Waking Up to Possible Side Effects of Epidurals and Other Types of Regional Anesthesia

Prenatal Care and Childbirth

Possible Side Effects of Epidurals

Giving birth to your baby is one of the most beautiful experiences you’ll have in your lifetime. Of course, it might be hard to remember that while you’re going through the delivery. But unlike previous generations, we’re fortunate to have the option of an epidural — the pain-numbing anesthetic that helps make childbirth much more bearable. One study showed that 71% of pregnant women opted for this type of anesthesia during their delivery.

However, although epidurals are generally considered a safe practice, they carry the risk of side effects just like any other medical procedure. We’ve rounded up both the common and the rare side effects associated with epidurals and other types of regional anesthesia so that you can be prepared to decide which may be best for you.

Side Effects of an Epidural

An epidural, also known as an epidural block, is the most commonly used form of pain relief during childbirth for women in the United States. The combined analgesic and anesthetic pain relievers are injected into your back and block pain signals before they reach your brain, so that you don’t feel the normal pain of labor. Once the injection is administered, you’ll have some temporary loss of feeling below the waist, but you’ll be awake and alert enough to push once the baby is on its way.

Although epidurals make childbirth much less painful than a natural delivery, they’re not completely risk free. Some of the most common side effects they cause include:

  • Low blood pressure
  • Itching
  • Headache
  • Temporary difficulty urinating
  • Nausea

In addition, there are some more serious side effects associated with an epidural, and while they’re considered to be very rare, it’s important to consider the worst-case scenarios so that you can decide what’s best for you and your baby. Those serious but rare side effects include:

  • Breathing problems. In rare cases, opioids, especially when administered to the spine, can cause slow breathing or unexpected breathing difficulties, which may arise hours after birth and may progress to have serious effects.
  • Infection. Any time the skin is opened for an injection or surgery, there is a risk of infection in or around the puncture site. Should you experience an infection of the skin near the epidural tube, antibiotics — or emergency surgery in extreme cases — will ensure that the infection doesn’t spread.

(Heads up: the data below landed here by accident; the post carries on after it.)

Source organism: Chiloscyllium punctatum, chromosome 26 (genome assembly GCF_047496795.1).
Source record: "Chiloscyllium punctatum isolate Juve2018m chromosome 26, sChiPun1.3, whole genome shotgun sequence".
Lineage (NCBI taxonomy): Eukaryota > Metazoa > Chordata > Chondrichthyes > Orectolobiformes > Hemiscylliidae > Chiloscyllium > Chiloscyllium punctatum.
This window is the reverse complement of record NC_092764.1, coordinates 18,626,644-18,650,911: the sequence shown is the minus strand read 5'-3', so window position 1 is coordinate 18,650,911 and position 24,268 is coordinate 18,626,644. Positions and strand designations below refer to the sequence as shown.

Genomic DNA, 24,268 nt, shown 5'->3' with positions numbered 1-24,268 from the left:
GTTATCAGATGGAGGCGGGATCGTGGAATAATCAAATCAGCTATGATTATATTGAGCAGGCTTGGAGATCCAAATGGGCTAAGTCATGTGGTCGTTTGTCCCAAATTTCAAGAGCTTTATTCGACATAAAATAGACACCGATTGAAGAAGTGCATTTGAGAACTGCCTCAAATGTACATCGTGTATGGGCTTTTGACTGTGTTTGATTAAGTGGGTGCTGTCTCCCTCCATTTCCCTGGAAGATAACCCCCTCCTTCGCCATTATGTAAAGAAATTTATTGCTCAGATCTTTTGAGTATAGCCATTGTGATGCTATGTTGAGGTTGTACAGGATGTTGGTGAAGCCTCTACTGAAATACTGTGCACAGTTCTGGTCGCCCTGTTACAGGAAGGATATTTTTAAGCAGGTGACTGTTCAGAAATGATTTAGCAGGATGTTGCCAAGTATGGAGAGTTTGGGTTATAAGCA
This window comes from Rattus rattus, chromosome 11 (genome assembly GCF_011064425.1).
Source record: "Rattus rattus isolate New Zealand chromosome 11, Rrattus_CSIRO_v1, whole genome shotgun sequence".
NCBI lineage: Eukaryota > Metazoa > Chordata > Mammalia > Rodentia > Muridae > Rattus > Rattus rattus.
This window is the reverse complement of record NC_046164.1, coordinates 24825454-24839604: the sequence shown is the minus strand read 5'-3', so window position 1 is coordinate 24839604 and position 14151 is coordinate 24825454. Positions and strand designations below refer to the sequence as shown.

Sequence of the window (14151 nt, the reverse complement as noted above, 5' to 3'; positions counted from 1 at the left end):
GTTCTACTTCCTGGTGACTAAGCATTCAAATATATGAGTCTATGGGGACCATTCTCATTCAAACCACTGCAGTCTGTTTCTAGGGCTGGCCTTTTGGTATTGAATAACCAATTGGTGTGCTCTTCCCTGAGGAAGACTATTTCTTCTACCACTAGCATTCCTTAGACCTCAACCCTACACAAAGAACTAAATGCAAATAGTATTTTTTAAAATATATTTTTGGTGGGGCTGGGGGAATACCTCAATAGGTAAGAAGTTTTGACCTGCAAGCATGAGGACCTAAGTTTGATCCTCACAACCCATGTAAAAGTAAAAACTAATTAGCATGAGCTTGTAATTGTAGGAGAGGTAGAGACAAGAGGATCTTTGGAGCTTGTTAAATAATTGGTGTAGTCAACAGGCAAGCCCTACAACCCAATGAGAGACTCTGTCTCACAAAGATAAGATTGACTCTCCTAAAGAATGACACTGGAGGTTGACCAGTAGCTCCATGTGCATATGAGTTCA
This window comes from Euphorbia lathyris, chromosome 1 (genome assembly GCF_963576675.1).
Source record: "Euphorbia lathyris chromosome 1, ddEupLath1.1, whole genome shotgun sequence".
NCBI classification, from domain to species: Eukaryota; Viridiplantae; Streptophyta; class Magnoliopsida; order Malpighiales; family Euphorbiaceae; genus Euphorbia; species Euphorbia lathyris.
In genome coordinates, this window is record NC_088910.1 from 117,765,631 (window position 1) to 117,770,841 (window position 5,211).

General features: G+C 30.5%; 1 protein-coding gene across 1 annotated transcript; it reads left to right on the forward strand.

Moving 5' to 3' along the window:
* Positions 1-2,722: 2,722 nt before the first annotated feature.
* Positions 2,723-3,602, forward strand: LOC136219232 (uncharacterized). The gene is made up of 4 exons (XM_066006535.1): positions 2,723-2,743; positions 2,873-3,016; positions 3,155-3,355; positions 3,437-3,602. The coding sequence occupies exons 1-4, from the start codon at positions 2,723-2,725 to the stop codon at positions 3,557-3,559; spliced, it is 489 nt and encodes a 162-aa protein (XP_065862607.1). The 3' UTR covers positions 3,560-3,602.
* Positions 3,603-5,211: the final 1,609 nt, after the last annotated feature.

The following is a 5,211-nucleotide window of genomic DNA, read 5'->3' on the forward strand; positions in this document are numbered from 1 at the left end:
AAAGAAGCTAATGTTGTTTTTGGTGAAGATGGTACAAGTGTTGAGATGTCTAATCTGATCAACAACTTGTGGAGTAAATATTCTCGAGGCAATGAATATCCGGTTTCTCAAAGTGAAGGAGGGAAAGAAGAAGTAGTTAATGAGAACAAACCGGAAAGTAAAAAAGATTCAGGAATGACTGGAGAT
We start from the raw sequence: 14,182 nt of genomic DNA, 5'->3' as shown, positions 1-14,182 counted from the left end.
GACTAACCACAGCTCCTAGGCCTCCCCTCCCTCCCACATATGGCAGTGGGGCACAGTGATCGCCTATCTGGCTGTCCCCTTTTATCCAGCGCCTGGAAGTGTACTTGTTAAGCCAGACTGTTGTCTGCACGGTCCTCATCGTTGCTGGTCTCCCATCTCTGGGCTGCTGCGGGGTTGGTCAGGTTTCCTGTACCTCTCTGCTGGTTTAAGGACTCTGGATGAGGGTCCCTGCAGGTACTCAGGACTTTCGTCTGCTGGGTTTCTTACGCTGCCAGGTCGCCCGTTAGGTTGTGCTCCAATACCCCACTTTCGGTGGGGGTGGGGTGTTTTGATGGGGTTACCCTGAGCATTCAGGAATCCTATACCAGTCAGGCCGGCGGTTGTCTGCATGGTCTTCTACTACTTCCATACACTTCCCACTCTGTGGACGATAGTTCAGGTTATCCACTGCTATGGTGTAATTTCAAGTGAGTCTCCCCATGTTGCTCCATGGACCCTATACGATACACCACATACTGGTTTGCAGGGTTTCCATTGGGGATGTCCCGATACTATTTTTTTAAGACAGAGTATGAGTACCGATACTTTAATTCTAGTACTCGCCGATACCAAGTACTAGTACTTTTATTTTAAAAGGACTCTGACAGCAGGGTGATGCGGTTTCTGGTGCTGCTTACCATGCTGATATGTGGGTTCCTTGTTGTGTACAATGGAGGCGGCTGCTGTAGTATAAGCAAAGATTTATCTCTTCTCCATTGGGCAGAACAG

• Nerve damage. In very rare cases, the epidural needle can hit a nerve, resulting in temporary or permanent loss of feeling in your lower body. The most common symptom is a numbness in a small area of the back that still maintains normal movement and strength. Generally, the numbness disappears within a few days or weeks, sometimes taking up to several months. However, in extremely rare cases, the nerve damage is permanent.
  • Seizure. In the very unlikely case that the pain medication seeps into your vein, an epidural can trigger a seizure.

Side Effects of Other Regional Anesthesia

Regional anesthesia (also known as nerve blocks) is used to numb a part of your body before, during or after surgical procedures, from orthopedic to oral surgery. It can significantly reduce your pain and discomfort, and it often includes a faster recovery time than general anesthesia. However, as with any other medical or surgical treatment, it has the potential to result in side effects, including:

  • Decreased blood pressure
  • Itching
  • Headache
  • Allergic reaction to the local anesthetic

The specific risks of epidurals and local anesthesia vary depending on the procedure and patient. As a result, you should always ask your doctor or anesthesiologist about any associated risks before opting for a particular anesthesia. They will be able to carefully evaluate your condition and take all precautions to ensure the best decision for your health. In the unlikely case that you experience a side effect, your physician will respond with immediate treatment while continuing to monitor you closely.

 


 
If you’re concerned about the prenatal medical care you received from your OBGYN or other practitioner, we’re here to answer all your legal questions. The Cerebral Palsy Family Lawyers at Janet, Janet & Suggs have been helping families across the United States with their birth injury claims for 40 years. Contact us today for a free, no-obligation consultation to learn more about your rights and legal options.

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